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FrameClock: fix segmentation fault after getting `FrameTimings` #246

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merged 1 commit into from Sep 16, 2018

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fengalin commented Sep 16, 2018

Use case and symptoms

In the draw callback of a DrawingArea, I want to retrieve the predicted presentation time for the frame being prepared:

[...]
    let presentation_time = match da.get_frame_clock().unwrap().get_current_timings() {
        Some(frame_timings) => {
            let time = frame_timings.get_predicted_presentation_time() as u64;
            // std::mem::forget(frame_timings); // Uncomment to avoid the segmentation fault
            time
        }
        None => {
            debug!("can't get frame timings");
            return Inhibit(false);
        }
    };
[...]

With the above code, I get a couple of frames ok, and then a segmentation fault with a critical GDK message:

(.:2995): Gdk-CRITICAL **: 12:01:03.723: gdk_frame_timings_unref: assertion 'timings->ref_count > 0' failed

Thread 1 "media-toc" received signal SIGSEGV, Segmentation fault.

Uncommenting std::mem::forget(frame_timings) prevents the segmentation fault from happening.

Analysis

gdk_frame_clock_get_current_timings makes use of gdk_frame_clock_get_timings, which returns a pointer directly from the priv->timings array, without increasing the reference counter on the returned GdkFrameTimings.

Since the documentation doesn't explicitly sates that the user should unref the returned pointer after use, I guess this is intentional.

My understanding is that in the Rust GDK binding, FrameTimings is treated as a reference counted object, which it is, but which causes Rust to decrement the reference counter when the Rust object is dropped, which deallocates the C object in the priv->timings array, causing the segmentation fault when the C code attempts to access it later.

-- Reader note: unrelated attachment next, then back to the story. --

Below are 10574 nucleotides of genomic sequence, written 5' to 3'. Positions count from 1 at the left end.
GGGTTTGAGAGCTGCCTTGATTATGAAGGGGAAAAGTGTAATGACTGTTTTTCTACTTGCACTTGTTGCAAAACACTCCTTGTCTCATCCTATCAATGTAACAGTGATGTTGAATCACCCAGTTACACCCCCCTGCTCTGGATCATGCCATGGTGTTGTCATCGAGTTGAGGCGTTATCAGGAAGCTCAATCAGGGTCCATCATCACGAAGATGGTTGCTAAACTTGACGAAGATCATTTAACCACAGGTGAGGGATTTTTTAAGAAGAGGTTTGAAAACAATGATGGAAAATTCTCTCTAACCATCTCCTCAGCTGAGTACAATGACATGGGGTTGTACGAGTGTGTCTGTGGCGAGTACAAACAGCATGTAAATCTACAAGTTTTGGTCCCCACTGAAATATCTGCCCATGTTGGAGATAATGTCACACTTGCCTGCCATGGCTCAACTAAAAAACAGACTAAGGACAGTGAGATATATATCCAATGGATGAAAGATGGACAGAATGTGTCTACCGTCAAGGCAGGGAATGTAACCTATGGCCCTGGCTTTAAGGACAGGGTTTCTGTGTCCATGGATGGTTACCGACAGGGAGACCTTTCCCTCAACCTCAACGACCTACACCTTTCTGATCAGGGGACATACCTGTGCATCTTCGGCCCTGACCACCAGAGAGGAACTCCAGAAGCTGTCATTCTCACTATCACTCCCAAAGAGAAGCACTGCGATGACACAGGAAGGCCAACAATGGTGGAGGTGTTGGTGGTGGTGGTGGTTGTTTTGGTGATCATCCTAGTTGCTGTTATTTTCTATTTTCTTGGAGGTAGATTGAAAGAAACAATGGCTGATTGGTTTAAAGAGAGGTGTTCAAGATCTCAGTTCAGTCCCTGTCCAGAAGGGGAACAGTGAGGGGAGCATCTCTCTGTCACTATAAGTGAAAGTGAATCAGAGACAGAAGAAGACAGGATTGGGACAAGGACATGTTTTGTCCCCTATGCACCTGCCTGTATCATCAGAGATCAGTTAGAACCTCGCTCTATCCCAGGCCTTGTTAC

Proposal

I'm still far from being fluent with GLib and its binding. My best proposal so far is to borrow the returned object. The C code seems to be the same in current master. Should it change, we could add a feature gate based on the targetted GDK (GTK) version.

@GuillaumeGomez

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GuillaumeGomez commented Sep 16, 2018

I agree with your analysis and your fix. So unless anyone else has a better proposal, I think we'll go for this one. Thanks!

cc @sdroege @EPashkin

#[cfg(any(feature = "v3_8", feature = "dox"))]
pub fn get_current_timings(&self) -> Option<FrameTimings> {
unsafe {
from_glib_borrow(ffi::gdk_frame_clock_get_current_timings(self.to_glib_none().0))

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@sdroege

sdroege Sep 16, 2018

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This is wrong. You must never ever return a from_glib_borrow() return value to safe code. It's borrowed but without making sure the owner is kept alive.

This needs to be from_glib_none(). Which is also what the C documentation seems to suggest, not sure why the .gir file says transfer full.

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@EPashkin

EPashkin Sep 16, 2018

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If from_glib_none works then change better be done in https://github.com/gtk-rs/gir-files with fix.sh instead

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@EPashkin

EPashkin Sep 16, 2018

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With something like

# fix wrong "full" transfer ownership
xmlstarlet ed -P -L \
	-u '//_:method[@c:identifier="gdk_frame_clock_get_current_timings"]/_:return-value/@transfer-ownership' -v "none" \
	-u '//_:method[@c:identifier="gdk_frame_clock_get_timings"]/_:return-value/@transfer-ownership' -v "none" \
	Gdk-3.0.gir

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@fengalin

fengalin Sep 16, 2018

Author Contributor

@EPashkin, it does work with from_glib_none. Applying your suggestion right now. Thanks

FrameClock: fix segmentation fault after getting `FrameTimings`
`gdk_frame_clock_get_current_timings` & `gdk_frame_clock_get_timings`
don't `ref` the returned `GdkFrameTimings`, causing a segmentation
fault when the Rust object is dropped (and `unref`ed).

@fengalin fengalin force-pushed the fengalin:ref_frame_timings branch from 0369bc4 to 3f5d523 Sep 16, 2018

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EPashkin commented Sep 16, 2018

@fengalin Thanks again.
👍

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fengalin commented Sep 16, 2018

All green :)

@GuillaumeGomez GuillaumeGomez merged commit d964fdc into gtk-rs:master Sep 16, 2018

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@fengalin fengalin deleted the fengalin:ref_frame_timings branch Sep 16, 2018

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